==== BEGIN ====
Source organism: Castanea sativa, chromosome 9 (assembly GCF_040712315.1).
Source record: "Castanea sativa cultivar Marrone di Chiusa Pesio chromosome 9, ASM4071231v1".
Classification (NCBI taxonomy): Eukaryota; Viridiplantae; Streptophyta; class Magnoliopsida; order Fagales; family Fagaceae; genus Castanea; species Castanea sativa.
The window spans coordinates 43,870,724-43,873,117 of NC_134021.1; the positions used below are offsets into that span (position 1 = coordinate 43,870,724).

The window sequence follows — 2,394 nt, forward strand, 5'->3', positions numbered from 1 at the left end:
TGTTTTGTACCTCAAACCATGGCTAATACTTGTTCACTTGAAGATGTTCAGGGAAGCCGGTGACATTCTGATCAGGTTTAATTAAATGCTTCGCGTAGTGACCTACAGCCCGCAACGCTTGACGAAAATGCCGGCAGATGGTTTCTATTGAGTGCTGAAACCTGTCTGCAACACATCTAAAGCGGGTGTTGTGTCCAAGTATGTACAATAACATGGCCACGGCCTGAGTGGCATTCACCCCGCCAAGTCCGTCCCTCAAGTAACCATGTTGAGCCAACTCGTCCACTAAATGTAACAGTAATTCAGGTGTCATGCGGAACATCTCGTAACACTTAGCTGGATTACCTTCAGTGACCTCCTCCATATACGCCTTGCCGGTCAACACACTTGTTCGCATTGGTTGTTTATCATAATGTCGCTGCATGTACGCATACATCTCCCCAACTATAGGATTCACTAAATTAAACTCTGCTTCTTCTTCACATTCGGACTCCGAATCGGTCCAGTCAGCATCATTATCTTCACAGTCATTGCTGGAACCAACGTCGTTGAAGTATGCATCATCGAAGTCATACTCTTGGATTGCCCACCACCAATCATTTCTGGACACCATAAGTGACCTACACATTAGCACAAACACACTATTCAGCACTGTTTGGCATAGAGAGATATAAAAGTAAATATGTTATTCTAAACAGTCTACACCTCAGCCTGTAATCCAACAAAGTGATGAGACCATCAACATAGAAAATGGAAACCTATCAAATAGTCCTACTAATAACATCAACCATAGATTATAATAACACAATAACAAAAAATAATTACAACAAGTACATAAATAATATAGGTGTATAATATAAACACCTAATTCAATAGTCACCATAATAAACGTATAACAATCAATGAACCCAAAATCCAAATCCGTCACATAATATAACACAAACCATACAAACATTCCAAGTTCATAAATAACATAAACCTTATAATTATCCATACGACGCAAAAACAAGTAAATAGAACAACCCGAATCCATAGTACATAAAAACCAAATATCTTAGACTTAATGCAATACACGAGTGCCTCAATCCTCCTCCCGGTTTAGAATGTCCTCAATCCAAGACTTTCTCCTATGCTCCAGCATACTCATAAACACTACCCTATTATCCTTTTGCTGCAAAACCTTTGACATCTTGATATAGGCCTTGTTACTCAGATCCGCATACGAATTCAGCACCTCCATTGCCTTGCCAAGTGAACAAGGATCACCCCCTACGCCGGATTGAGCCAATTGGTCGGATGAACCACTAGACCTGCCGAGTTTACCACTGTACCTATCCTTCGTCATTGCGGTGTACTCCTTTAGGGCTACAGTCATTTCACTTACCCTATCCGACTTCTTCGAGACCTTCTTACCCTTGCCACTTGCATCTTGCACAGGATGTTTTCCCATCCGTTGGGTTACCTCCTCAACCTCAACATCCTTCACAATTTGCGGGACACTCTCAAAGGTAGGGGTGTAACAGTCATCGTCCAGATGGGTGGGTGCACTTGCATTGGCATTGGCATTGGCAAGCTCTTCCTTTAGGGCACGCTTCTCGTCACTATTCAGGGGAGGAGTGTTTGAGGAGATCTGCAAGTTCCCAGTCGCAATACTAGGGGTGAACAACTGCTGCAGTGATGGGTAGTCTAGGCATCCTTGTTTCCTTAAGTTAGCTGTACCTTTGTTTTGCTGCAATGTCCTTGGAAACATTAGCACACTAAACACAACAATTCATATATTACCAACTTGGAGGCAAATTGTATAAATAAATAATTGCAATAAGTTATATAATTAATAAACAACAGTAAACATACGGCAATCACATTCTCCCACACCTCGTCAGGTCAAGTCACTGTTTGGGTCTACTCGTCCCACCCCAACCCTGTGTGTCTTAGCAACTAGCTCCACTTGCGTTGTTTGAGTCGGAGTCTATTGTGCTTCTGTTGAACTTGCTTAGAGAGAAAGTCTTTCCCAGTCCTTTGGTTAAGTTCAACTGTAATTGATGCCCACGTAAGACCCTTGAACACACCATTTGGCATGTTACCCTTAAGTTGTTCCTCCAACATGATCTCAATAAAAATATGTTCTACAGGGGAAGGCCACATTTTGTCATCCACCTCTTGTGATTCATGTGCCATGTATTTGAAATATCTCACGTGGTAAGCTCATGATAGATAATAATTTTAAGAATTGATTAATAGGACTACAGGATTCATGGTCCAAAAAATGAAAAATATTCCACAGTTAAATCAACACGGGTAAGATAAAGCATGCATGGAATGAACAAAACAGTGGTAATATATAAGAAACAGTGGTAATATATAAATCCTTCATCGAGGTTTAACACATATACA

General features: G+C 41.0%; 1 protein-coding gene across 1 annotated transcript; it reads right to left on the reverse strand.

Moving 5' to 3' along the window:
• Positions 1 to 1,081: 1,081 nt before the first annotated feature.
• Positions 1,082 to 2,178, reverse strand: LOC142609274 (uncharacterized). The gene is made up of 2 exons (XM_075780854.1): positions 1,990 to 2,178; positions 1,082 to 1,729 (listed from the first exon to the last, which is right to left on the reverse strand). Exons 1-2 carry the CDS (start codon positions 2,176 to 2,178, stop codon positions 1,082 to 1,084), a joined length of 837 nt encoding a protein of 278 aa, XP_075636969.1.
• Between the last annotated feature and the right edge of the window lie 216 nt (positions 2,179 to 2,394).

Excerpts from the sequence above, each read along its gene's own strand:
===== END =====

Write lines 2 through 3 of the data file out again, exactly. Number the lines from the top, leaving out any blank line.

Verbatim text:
Source record: "Castanea sativa cultivar Marrone di Chiusa Pesio chromosome 9, ASM4071231v1".
Classification (NCBI taxonomy): Eukaryota; Viridiplantae; Streptophyta; class Magnoliopsida; order Fagales; family Fagaceae; genus Castanea; species Castanea sativa.